One of the more frustrating aspects of the Freestyle rule, particularly for new stage designers, is trying to control shooter movement without breaking the rules. I’d bet every stage designer has designed some form of zig-zag type stage using a lot of fault lines thinking they will compel the shooters to follow the lovely path they created and the setup crew spent a long time spiking it down; only to see the shooters just run from shooting position to shooting position basically ignoring said lovely path. Might just as well positioned shooting boxes at each station and saved all that fault line and effort for other stages. Watch match videos from the most recent matches and you can see examples of this frequently. So, let’s talk about shooter movement and stage design.
Given the constraints of the Freestyle rule (1.1.5), we have to physically constrain shooter movement in order to control it. We don’t just get to create a maze of fault lines and tell them they have to stay within the lines in USPSA. And no, there is not a Level 1 exception for this.
We typically do this with barriers such as walls, barrel stacks and so on (2.2.3). You can also constrain movement using off limits lines (18.104.22.168) which can be useful in the right situations and in my opinion should be used sparingly and to solve a problem. They are especially useful where you need to allow RO staff to cut across a portion of the stage to stay behind the shooter such as with a u-turn type stage.
We also sometimes need to constrain shooter movement due for safety. Recall that distance to steel targets is 23 feet from a barrier or 26 feet from a fault line. If you are trying to squeeze a stage safely into a bay that extra three feet can be a pretty big deal, especially if there is a lot of steel down range and to the sides.
Real barriers are more visually interesting, and honestly, more appealing to a shooter as a stage they want to shoot than just a big maze of fault lines few will follow anyway. As humans we live in a three dimensional world and I believe that is part of why a maze of lines on the ground isn’t that appealing whereas the same maze created with 3D barriers of some sort suddenly is more appealing. If you are maybe designing for a match with spectators and/or video coverage; fault line only stages just don’t translate well because they are difficult for spectators to visualize and understand.
Now and then we run into folks that want to use rope lines suspended in the air like a fence as “fault lines” that also create a physical barrier. What almost inevitably happens is that shooters will start leaning against these to see more targets at some positions and suddenly your shooting area becomes rather plastic. This is one reason why these types of things are not allowed as fault lines. Fault lines per 22.214.171.124 are very well defined and a rope line fence doesn’t meet these criteria.
Another aspect of shooter movement is moving through portals such as doors/doorways. Doors are a useful prop and are commonly used in our sport as start positions and/or for activating moving targets. Remember that if you don’t want people to proceed through the door you need to have a physical barrier across the doorway. And don’t forget that fault line on the threshold if necessary for your design. Spring loaded doors tend to be a bad idea as they will inevitably close behind the shooter cutting off the ROs. More than one handgun has gotten knocked out of a holster or a hand by a spring loaded door so there is a safety aspect to consider as well. I recommend you always use at least a 3-0 (36″ wide) door to allow for shooters of all sizes. Be very careful when cabling a door as an activator as low cables can present a trip hazard.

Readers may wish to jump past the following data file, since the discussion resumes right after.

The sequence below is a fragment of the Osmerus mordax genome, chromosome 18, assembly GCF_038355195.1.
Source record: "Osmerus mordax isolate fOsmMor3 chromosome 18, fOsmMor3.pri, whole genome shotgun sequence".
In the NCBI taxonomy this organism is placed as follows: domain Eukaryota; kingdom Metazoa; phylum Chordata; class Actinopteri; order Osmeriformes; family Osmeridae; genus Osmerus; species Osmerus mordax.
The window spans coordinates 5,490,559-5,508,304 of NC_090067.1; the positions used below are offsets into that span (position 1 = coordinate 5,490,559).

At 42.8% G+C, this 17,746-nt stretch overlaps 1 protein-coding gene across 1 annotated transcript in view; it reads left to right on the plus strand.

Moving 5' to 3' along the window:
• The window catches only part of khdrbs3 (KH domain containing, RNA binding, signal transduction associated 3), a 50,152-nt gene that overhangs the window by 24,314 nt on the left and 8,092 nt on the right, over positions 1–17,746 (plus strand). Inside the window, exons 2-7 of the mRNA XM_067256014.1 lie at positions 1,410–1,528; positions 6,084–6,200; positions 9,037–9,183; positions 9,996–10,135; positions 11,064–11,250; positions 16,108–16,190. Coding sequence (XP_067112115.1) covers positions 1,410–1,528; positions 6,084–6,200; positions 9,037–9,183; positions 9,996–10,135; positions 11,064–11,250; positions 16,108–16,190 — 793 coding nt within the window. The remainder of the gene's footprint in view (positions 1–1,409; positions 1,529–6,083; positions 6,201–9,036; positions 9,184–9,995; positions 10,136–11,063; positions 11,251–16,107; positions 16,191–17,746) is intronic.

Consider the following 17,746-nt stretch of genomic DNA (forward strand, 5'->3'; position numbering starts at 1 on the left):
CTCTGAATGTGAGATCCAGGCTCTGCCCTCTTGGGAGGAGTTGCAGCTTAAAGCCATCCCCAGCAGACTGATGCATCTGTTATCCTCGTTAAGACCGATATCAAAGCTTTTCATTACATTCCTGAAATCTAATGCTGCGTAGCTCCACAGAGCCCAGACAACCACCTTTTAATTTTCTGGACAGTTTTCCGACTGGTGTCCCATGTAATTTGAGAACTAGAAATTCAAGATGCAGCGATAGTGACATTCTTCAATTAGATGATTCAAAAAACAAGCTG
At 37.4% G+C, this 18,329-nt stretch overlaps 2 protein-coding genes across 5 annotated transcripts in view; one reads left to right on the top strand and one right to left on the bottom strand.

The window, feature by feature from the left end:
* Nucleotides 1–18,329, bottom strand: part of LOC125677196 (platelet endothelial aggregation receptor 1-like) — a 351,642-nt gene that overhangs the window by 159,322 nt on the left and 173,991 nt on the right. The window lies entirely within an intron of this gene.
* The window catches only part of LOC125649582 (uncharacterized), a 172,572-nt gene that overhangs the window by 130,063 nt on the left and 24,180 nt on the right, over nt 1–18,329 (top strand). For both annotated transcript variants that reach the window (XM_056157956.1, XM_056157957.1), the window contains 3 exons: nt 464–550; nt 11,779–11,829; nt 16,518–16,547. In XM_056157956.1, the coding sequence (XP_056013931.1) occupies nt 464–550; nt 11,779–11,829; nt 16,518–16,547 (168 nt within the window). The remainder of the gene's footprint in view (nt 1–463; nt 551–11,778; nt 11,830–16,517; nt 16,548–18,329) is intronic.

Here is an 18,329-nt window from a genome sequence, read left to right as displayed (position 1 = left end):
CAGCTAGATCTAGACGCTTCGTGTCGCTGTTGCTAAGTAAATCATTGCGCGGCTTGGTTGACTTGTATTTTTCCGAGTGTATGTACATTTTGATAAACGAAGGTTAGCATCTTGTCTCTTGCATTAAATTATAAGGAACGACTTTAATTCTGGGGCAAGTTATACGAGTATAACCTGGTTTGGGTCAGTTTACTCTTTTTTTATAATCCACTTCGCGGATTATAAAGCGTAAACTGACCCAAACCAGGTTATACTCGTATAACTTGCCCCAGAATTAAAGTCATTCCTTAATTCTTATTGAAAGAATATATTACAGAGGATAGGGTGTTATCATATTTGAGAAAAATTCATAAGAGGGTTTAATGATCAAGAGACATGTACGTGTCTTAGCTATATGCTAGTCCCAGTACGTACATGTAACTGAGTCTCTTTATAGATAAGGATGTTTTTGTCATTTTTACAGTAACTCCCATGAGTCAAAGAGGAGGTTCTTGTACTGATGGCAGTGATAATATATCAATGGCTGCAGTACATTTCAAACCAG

Another common shooter movement challenge is the balance beam. Be very careful here as these can present a significant safety problem where shooters can slip off them and fall. There really isn’t a need to have these balance beams more than a couple inches off the range floor surface. Be sure the beam is wide enough for shooters without a gymnastics background to safely transit and something is done to ensure traction if it gets wet.
Stairs and ramps area also very common in our sport, especially in Multi-Gun, to get shooters up onto a raised platform and back down again. Ramps should be cleated (slats across the ramp for traction) or otherwise made non-slip. A fine layer of dirt or sand can be all that is needed to induce a slip and fall and we don’t want that. Remember that we shoot rain or shine (or snow for some of us) and design/build accordingly.
Raised platforms that shooters must transit need to be constructed such that a taller shooter won’t be above the top of the berms. We don’t want them up where they can catch shrapnel from adjacent stages. Know your range physical constraints. Again, as creatures in a 3D world using that other dimension and moving shooters upward a bit presenting a different view of things can be very interesting. Shooting downward can be an interesting challenge that is far too easy to overthink. It is a good practice to design such that the ROs do not need to transit the platform as this can be physically demanding and it can be very easy for the RO to interfere with the shooter while on the platform. The ROs just need to be able to observe the shooter and their firearm as well as see target engagement and so on; they don’t have to be right up on the shooter.
Carefully build in movement on your stage designs and you can do a lot to raise the quality and interest level of your stages.